Creating the characters we love to hate ‹ CrimeReads

I used to think I was different from other kids, an outcast in my opinions, alone on an island where the flora was black and twisted, and the theme music always sinister. As I got older and more perceptive, I realized there was nothing unique or rebellious about me – that my weakness is, in fact, shared by fiction and film lovers everywhere. If you’re reading this, I’d bet dollars on donuts that you feel the same way.

I love a good villain.

that i was watching Doctor Who Where star wars, it was the antagonist, not the hero, that caught my eye. Same goes for comics and novels. I was jumping up and down in my seat as the Caped Crusader kicked unholy (the more onomatopoeia the better), but it was always the endless array of sleek supervillains that were the most engaging aspects of Batman universe (except for Polka-Dot Man – that guy sucked!). I remember reading Dracula and secret rooting for the immortal bloodsucker. Watching The Terminator like a teenager. . . Of course, I was invested in the fate of Sarah Connor, but let’s be honest, this movie belongs to Arnie.

And don’t get me started Jaws.

“The more successful the villain, the more successful the image.” So says the great Alfred Hitchcock. He’s referring to screen villains here, but opinion translates to all forms of fiction. Mr. Hitchcock is absolutely right, of course. But what makes a villain successful? And how can we apply that to the antagonist in our own writing?

There are dozens of articles online on how to create a wonderfully villainous character, and they largely say the same thing: give them a strong motive, build a compelling backstory, engender empathy in the reader by coloring your villain with distinctly human traits, and so on. right now. These articles are worth your time. They invariably offer excellent suggestions. . . but I won’t get anywhere by retreading this floor here. I want to approach this from a different angle and offer a suggestion that has always worked for me, and should help establish a strong three-way connection between you, your antagonist, and the reader.

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Right from the start: you must to forgive your antagonist, the same way you would forgive a loved one who has let you down in some way. Understand that this disreputable character is going to live in your head for the number of months (or years) it will take you to write your novel. They will say and do very bad things. Only with forgiveness can you come closer to them, and you need approach if you have any hope of understanding them.

About getting closer. . . There’s a weird little thing I do with my characters that, at first glance, might seem strange: I converse with them. Sometimes it’s a few passing comments while waiting for the toast to appear. Other times it’s a more in-depth discussion – an interview, of sorts (I have a reputation for going all-out Last show, with a house orchestra and an opening monologue). It’s ringing. . . questionable, I know, but filming the breeze with my characters in candid, individual situations helps establish the intimacy I need to make them believable. And when they do murderous, despicable, unthinkable things on the page. . . hey, i don’t always like it, but at least i have to understand this.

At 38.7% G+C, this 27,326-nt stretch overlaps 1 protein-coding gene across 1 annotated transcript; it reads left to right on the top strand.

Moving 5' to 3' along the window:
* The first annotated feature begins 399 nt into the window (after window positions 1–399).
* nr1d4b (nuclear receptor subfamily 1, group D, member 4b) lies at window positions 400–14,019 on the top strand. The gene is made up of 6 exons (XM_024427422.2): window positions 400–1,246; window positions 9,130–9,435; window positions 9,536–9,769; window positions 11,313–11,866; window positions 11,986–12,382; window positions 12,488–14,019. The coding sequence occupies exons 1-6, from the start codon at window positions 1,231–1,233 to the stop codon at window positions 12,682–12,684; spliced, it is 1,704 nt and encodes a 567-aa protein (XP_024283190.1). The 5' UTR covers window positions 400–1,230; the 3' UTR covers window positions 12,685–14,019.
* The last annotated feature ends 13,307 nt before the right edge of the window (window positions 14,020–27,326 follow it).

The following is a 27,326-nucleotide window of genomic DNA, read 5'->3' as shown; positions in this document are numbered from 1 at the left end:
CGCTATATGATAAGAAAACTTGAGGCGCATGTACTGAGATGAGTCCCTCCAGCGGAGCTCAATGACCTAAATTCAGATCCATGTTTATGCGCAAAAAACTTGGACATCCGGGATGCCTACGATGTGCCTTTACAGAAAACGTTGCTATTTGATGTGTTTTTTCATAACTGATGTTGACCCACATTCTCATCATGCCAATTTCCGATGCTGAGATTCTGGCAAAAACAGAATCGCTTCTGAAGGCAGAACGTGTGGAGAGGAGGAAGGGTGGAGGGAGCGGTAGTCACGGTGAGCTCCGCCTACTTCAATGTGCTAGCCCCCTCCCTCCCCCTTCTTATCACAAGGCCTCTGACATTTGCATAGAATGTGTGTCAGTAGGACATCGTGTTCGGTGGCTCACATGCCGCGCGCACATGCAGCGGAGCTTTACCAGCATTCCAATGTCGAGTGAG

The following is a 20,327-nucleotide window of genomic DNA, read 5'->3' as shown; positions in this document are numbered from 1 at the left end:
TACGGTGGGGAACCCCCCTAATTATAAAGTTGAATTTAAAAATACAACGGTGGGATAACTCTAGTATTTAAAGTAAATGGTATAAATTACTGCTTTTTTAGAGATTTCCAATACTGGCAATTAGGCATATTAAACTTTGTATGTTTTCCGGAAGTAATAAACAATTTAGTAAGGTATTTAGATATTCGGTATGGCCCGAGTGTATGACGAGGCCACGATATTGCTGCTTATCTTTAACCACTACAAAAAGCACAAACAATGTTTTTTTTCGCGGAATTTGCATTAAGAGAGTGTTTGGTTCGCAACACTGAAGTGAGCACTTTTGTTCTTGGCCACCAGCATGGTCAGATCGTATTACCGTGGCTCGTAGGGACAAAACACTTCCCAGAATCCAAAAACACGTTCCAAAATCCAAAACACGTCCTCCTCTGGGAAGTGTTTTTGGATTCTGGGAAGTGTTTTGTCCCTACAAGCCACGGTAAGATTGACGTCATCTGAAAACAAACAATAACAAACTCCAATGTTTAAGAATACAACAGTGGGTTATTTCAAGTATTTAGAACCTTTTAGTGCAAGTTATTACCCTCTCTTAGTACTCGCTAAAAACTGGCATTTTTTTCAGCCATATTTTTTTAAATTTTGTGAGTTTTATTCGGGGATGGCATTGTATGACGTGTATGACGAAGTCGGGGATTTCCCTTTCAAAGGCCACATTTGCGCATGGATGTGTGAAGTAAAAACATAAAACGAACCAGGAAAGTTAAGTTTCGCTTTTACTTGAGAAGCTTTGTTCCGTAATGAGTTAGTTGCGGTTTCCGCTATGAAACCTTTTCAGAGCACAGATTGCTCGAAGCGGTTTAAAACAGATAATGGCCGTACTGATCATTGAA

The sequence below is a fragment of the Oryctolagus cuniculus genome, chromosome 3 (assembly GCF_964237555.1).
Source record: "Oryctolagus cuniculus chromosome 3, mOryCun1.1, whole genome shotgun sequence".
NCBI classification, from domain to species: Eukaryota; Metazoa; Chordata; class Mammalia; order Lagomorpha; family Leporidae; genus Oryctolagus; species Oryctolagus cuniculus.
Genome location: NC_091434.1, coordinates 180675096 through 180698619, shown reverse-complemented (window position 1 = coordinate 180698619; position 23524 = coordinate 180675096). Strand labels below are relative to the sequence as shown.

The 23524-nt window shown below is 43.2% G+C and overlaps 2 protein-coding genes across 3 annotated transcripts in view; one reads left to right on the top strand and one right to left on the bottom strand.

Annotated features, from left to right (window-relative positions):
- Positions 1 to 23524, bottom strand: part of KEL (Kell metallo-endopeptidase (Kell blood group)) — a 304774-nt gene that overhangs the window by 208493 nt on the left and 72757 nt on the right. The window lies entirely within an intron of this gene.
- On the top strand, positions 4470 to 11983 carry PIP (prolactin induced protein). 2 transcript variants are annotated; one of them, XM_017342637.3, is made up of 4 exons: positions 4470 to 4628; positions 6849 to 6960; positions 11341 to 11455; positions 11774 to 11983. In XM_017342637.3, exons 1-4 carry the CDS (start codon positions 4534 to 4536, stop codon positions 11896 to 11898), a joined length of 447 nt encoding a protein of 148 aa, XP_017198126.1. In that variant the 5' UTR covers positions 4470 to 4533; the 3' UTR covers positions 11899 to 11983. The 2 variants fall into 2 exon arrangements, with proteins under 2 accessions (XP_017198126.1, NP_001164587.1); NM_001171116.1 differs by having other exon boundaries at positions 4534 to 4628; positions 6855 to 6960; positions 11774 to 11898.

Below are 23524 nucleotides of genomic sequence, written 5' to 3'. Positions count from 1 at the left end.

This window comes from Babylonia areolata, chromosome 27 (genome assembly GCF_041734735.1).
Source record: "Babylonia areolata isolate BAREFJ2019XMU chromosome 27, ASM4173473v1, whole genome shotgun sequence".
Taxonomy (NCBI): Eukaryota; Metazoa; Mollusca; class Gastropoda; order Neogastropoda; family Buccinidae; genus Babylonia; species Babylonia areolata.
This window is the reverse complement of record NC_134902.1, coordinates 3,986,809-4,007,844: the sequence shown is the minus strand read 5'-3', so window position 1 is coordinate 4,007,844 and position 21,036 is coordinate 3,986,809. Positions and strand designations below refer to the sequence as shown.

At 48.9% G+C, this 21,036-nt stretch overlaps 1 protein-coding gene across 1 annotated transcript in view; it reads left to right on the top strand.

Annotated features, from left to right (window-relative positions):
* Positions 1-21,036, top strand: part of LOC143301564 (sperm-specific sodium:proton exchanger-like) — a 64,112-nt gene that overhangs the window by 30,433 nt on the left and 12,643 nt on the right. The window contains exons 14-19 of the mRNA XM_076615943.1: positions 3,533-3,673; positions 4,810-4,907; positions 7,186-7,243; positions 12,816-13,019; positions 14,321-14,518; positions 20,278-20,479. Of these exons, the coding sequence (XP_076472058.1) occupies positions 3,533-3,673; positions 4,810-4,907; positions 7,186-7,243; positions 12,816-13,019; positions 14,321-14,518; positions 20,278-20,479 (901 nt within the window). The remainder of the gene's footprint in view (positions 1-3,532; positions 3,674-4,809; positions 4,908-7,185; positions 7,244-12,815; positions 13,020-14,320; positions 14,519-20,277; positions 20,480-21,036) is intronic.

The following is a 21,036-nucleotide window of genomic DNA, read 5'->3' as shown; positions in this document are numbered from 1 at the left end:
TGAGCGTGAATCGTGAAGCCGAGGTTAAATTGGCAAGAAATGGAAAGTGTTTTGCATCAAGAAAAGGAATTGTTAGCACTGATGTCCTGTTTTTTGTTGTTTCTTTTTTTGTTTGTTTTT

You can keep this dialogue in your head or, in the words of Gene Simmons and Paul Stanley, you can shout it out loud. And if none of these options appeals. . . Well, you can stick to what you’re used to and write it down.

Johan… what the hell were you thinking, man?

Do not judge me. I did what had to be done.

You had to to kill the guy? Really? Killing him was your only option?

A little extreme, perhaps, but it sent the right message.

Dude, you had an ax pressed against his throat. Don’t you think that’s enough of a message?

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Write it, shout it. Whatever you’re comfortable with, try it. Talk about their actions, of course. Talk about other characters. Talk about the weather, books, baseball, your favorite Netflix shows. Become their confidant – their friend. This will add a multidimensionality to your character that you’ll apply to the page without even realizing it.

My new novel is called No second chance. It’s a fast-paced crime thriller set against the backdrop of the Hollywood drug trade, with my two leads – Luke Kingsley and Kitty Rae – working together to escape a dangerous and damaging situation. Luke is a disgraced actor who allegedly killed his wife. Kitty is a bright young woman seeking fame and fortune in Hollywood. I’m proud of these characters, how they interact with each other, and how they connect to the reader. They are sweet, imperfect, determined and very human. But it’s my antagonist, Johan Fly, who gives the novel tension and menace, and delivers its most exhilarating moments. Johan is a charismatic young YouTube star, an aspiring Viking with an ax replica and sociopathic inclinations. He comes from a place of wealth and privilege and believes himself to be both irresistible and untouchable. Johan and I shared many conversations outside of the story, and for good reason. A first examination on best thriller books said Johan Fly is “one of the most malevolent, deranged, deranged great villains of all time to grace the pages of a novel”. Stephen King – who knows a thing or two about creating villains – called Johan “The best villain since Ian Fleming’s James Bond novels.”

Guess hanging out with Johan Fly was time well spent.

So yeah, give your antagonist backstory and motive, build empathy, do all those good things…but also have some serious one-on-one time. Sit beside them, study their ways, search their dark and mysterious souls.

If nothing else, it’s damn good company.


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